Stop That Train! (I’m Leaving)

January 12, 2009

A comical and compelling example of a classic design principle: the functionality/usability trade-off (sometimes called flexibility). Often we find that the more a product or system can do, the less likely it is to have smooth user experience – you know, like complicated remotes, super busy websites, restaurant menus with waaay too many options, etc.

So here’s a train that can transport large numbers of people (highly functional), but results in what seems like quiet an unpleasant experience for those boarding it. I think the footage speak for itself…


Human Factors in a Nutshell

July 17, 2008
Look what's inside!

That's no walnut.

For years I’ve struggled explaining what I do at cocktail parties.  The field of Human Factors isn’t a particularly profound concept, it’s just one people aren’t used to hearing about.  Here’s my 60-second explanation:

Picture our world divided into two distinct and separated spheres.  Technology and the world we interact with on one side, and people, the users of technology on the other.  Traditionally the “builders” –  engineers, construction workers, hard scientists – are focused on the Tech sphere while “people people” – psychologists, sociologists, therapists, and others in the humanities – are focused on the People sphere.  Depending on what industry you are in, what’s between the spheres usually isn’t much.  And most bad products and experiences (whether on a website, an automobile, or a mobile phone device) come from this gap in the middle: a lack of understanding of those who use technology by those who build them.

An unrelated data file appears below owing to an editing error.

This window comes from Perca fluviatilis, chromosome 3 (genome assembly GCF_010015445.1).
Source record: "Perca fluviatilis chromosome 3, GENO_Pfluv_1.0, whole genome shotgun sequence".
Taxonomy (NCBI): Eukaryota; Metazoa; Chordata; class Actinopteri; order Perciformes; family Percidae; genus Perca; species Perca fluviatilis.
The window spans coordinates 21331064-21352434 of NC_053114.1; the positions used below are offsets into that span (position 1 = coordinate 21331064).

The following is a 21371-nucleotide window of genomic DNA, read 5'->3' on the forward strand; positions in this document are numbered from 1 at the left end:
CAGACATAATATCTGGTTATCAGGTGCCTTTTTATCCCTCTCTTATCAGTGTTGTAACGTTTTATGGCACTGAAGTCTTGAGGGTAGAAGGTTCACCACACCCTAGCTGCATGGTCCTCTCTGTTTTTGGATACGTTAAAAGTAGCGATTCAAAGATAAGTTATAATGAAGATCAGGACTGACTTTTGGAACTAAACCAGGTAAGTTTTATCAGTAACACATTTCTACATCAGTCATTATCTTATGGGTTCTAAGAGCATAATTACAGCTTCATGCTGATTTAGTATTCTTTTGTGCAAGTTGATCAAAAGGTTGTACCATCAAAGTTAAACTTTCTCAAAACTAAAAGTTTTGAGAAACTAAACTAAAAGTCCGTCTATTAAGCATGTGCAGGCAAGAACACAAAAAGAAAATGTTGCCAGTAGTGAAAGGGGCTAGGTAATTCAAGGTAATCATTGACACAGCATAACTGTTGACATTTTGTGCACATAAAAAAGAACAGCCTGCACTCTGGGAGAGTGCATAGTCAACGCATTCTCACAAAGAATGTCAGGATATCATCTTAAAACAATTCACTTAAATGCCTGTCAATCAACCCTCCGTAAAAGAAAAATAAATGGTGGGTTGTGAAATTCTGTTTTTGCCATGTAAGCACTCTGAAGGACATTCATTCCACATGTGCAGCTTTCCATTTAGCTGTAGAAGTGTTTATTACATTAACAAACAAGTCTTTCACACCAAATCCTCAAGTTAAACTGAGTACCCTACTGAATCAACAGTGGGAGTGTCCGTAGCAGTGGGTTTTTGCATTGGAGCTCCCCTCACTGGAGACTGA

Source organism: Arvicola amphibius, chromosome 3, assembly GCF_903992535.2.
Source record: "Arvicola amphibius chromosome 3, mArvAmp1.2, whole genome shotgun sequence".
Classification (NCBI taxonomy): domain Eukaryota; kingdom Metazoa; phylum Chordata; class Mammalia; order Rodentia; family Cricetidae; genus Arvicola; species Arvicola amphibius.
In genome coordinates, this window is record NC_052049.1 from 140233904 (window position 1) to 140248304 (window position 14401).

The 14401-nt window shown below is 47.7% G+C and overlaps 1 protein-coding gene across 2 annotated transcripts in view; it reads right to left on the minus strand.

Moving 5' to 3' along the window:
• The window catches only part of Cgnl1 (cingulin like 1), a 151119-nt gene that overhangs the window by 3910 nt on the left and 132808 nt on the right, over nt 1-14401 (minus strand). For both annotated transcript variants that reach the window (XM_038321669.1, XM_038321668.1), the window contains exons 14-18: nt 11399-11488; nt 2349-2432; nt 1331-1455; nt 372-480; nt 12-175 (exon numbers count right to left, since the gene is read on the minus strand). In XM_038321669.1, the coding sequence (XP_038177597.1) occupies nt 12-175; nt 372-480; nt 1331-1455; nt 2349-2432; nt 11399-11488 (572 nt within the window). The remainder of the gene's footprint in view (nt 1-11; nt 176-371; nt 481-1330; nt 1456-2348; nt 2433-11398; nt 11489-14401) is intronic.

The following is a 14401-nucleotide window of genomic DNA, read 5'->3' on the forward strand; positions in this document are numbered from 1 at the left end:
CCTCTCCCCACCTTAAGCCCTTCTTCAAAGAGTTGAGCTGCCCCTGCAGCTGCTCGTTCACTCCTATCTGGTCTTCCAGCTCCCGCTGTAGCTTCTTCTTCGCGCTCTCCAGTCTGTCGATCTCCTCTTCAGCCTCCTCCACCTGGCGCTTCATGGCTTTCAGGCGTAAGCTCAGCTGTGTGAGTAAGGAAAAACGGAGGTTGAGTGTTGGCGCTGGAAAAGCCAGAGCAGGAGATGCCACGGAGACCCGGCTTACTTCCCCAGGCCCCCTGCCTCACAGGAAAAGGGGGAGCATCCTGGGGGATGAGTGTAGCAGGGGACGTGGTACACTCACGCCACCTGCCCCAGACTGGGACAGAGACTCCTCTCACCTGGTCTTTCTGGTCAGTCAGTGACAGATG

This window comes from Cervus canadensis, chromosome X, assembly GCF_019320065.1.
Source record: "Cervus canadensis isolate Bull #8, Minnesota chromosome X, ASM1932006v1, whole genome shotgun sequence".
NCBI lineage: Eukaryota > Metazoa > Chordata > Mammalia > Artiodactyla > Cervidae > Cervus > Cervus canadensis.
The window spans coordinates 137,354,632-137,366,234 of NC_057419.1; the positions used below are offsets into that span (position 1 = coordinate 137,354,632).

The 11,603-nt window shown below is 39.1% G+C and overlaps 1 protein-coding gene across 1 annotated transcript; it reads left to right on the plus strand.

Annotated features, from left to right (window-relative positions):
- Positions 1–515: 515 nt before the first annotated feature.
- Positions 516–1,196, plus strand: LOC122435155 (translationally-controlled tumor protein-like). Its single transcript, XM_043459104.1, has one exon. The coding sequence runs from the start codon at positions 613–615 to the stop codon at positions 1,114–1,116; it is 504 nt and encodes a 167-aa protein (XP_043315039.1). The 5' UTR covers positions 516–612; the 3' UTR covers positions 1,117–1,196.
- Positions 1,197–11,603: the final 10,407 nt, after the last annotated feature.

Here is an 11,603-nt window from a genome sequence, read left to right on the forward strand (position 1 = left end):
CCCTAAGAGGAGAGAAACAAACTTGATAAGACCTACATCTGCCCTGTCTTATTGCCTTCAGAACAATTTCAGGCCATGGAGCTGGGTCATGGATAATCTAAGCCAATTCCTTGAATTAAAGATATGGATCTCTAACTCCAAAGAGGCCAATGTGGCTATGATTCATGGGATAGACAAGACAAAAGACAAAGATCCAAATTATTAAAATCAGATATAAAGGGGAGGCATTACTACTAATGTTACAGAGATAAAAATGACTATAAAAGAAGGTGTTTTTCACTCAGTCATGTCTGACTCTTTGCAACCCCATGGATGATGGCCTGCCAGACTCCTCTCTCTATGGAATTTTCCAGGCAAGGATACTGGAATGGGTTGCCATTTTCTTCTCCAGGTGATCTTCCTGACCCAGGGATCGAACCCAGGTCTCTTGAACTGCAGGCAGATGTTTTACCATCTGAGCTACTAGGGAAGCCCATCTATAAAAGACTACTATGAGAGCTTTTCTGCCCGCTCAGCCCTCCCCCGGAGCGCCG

Human Factors’ goal is filling the void in the middle and connecting the two.  It’s about understanding the two spheres, their individual limitations, and how they relate to one another.  Through research of the People sphere, HF professionals communicate user needs and behaviors back to the Tech sphere, leading to better designs for the end users.  It’s sort of a hybrid field, part psychology and research, part engineering and design.  There are many methods and subfields which aim to bridge the gap in different ways, and if you want to learn more check out Wikipedia’s definition, which does a nice job.

As each sphere continues to grow on its own (technological advances allow us to do more while we continue to learn more and more about people) the need for Human Factors in connecting the two also increases.  It’s applications are limitless, it’s benefits priceless.

Ultimately, it’s about adding human factor to technology.  Making the things we build and interact with easier for people by understanding people.  Period.

I’m also working on a 15-second version for bus-stop encounters.  Let me know what you think!